As public anger about Sri Lanka’s economic collapse leads to the downfall of the government, HelpAge reflects on what needs to be done to empower the country’s older people and protect them during the current crisis.
Sri Lanka is facing its worst economic crisis in 70 years. First the COVID-19 pandemic and then the Ukraine war
hurt the economy creating higher import bills for fuel and food leading to double-digit inflation and a depreciation of the rupee against the US$. These external blows aggravated an already difficult situation following a thirty-year civil conflict, excessive foreign borrowing for low return infrastructure projects, and rising external debt.
Sri Lanka’s economic collapse badly affects older people’s income security. © Shutterstock
The country is experiencing exponential inflation growth – soaring from 39.1% in May of this year to 54.6% by June, according to the Colombo Consumer Price Index (CCPI) – and the prices of consumer goods are going through the roof. In that same one-month period, food inflation increased from 57.4% to a staggering 80.1%.
This situation has been compounded by a high dependence on imports for essential food, fuel and pharmaceutical items. Because of the collapsing economy, the supply of such goods has become very limited and extremely rationed.
Essentials are scarced in Sri Lanka due to the economic crisis. © HelpAge Sri Lanka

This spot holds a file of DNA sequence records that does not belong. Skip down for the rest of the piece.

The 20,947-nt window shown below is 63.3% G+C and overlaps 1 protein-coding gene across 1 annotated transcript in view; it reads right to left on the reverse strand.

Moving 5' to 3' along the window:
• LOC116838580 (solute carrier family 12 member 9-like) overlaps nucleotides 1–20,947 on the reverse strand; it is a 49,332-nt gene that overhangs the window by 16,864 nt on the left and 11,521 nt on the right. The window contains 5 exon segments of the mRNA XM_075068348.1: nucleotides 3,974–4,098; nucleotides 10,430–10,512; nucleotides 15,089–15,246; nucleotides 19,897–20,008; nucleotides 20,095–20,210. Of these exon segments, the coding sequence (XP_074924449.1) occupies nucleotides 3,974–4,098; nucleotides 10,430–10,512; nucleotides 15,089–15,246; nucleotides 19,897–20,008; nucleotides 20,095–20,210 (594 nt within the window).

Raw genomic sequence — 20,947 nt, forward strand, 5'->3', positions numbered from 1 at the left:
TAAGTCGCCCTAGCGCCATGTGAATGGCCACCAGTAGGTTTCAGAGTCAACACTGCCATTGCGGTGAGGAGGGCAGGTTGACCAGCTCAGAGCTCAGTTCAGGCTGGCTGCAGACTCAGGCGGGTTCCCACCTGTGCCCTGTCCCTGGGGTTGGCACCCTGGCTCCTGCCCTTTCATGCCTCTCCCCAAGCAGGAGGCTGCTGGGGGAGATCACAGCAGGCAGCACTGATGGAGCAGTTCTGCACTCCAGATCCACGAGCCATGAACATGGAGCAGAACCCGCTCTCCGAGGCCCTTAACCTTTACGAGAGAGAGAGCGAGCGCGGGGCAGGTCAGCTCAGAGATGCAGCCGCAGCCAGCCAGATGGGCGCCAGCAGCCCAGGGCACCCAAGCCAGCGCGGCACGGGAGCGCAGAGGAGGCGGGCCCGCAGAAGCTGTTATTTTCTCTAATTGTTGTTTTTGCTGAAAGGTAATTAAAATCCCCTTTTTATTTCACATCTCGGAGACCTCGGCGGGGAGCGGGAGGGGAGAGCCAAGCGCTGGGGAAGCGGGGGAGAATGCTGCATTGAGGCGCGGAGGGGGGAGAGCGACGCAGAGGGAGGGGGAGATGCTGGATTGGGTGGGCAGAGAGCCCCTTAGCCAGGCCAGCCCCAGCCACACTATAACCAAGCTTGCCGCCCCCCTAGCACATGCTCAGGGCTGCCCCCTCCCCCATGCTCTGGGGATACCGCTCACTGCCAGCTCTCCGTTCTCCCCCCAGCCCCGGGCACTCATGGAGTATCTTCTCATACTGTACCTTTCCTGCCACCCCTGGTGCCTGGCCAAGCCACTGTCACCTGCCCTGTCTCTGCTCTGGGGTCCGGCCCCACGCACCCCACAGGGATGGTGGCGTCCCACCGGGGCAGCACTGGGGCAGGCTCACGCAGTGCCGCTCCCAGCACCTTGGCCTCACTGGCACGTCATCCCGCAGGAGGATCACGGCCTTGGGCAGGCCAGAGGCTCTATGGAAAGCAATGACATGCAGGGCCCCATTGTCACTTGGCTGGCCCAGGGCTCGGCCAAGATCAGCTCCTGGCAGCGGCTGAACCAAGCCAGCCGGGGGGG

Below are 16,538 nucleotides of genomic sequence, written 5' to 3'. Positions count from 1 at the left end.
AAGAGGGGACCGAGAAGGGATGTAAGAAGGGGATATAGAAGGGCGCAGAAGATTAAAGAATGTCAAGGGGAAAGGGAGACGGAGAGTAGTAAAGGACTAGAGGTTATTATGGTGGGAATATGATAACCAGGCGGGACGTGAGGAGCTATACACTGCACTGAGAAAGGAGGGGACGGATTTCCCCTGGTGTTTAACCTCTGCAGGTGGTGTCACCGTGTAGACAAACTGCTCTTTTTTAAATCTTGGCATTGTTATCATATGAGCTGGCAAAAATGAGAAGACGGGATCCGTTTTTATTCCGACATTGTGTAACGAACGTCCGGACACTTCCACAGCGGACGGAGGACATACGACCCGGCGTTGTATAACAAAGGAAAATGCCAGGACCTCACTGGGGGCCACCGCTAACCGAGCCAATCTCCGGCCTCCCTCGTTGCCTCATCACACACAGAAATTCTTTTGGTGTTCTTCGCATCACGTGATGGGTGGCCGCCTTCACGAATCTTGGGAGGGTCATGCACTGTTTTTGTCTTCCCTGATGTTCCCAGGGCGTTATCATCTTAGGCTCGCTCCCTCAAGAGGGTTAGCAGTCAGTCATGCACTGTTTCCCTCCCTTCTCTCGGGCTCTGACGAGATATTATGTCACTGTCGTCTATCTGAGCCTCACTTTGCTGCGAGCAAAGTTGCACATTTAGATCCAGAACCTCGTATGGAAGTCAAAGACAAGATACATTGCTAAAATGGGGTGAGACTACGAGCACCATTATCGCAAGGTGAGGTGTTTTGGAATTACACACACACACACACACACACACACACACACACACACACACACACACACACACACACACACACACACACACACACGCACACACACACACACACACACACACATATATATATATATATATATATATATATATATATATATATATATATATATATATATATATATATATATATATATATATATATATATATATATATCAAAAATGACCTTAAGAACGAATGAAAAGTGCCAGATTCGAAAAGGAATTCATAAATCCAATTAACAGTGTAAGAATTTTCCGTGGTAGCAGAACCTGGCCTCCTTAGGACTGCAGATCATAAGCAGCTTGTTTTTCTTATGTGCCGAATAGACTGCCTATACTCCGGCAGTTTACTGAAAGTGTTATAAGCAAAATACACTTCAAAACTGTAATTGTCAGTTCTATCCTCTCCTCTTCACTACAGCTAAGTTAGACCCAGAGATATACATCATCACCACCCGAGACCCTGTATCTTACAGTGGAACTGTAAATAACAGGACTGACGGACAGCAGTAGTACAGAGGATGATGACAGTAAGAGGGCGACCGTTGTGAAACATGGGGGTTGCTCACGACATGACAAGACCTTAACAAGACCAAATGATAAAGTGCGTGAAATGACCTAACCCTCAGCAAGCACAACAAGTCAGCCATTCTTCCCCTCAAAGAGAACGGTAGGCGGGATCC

The daily lives of people, irrespective of their socio-economic standing, now entail an unending cycle of waiting in queues for basic goods. Everyone, including older people, must wait for long hours in uncomfortable conditions in an effort to obtain essentials like cooking gas, kerosene oil, fuel, and other basic food items.
Older people have to queue for hours to access essential products. © HelpAge Sri Lanka
Food insecurity has also been aggravated by the lack of chemical fertilizers which have led to a substantial reduction in the production of rice, fruit and vegetables.
Furthermore, hospitals can no longer obtain imported medical tools and essential drugs, especially those meant for non-communicable diseases, which mostly affect people in their old age.
Given the urgency of the situation, HelpAge Sri Lanka
undertook a rapid assessment of the impact the current economic crisis is having on the welfare of the country’s older men and women, who are one of the highest risk social groups in the country.
Heenmanika, a 70 year-old widow living in Maha Oya said:
“I didn’t have three meals per day. I survive on one or two meals a day now. If I had something to eat only, I ate, otherwise I drink water and sleep. I need LKR 500 now to buy what I bought for LKR 50 before”.
Urgent action is needed in Sri Lanka
Urgent action is required to ensure food security and access to healthcare for the country’s older people who do not have any income security
Given the dire situation of older people in Sri Lanka, HelpAge is calling for urgent action to ensure the income security of older populations, in particular:
The country’s social protection system must be further strengthened during the present economic crisis in the form of social assistance.
Older people’s associations need to be empowered to provide an effective community mechanism for strengthening the voices of older people.
Promoting home gardening as this will contribute to higher agricultural production, thus reducing food insecurity.
The government must intervene and promote the facilities available at local ayurvedic hospitals and organise mobile health clinics for medical consultation as well as for the distribution of drugs at affordable prices.
Encourage intergenerational harmony by promoting community volunteering between different age groups.
By Samantha Liyanawaduge, Executive Director, HelpAge Sri Lanka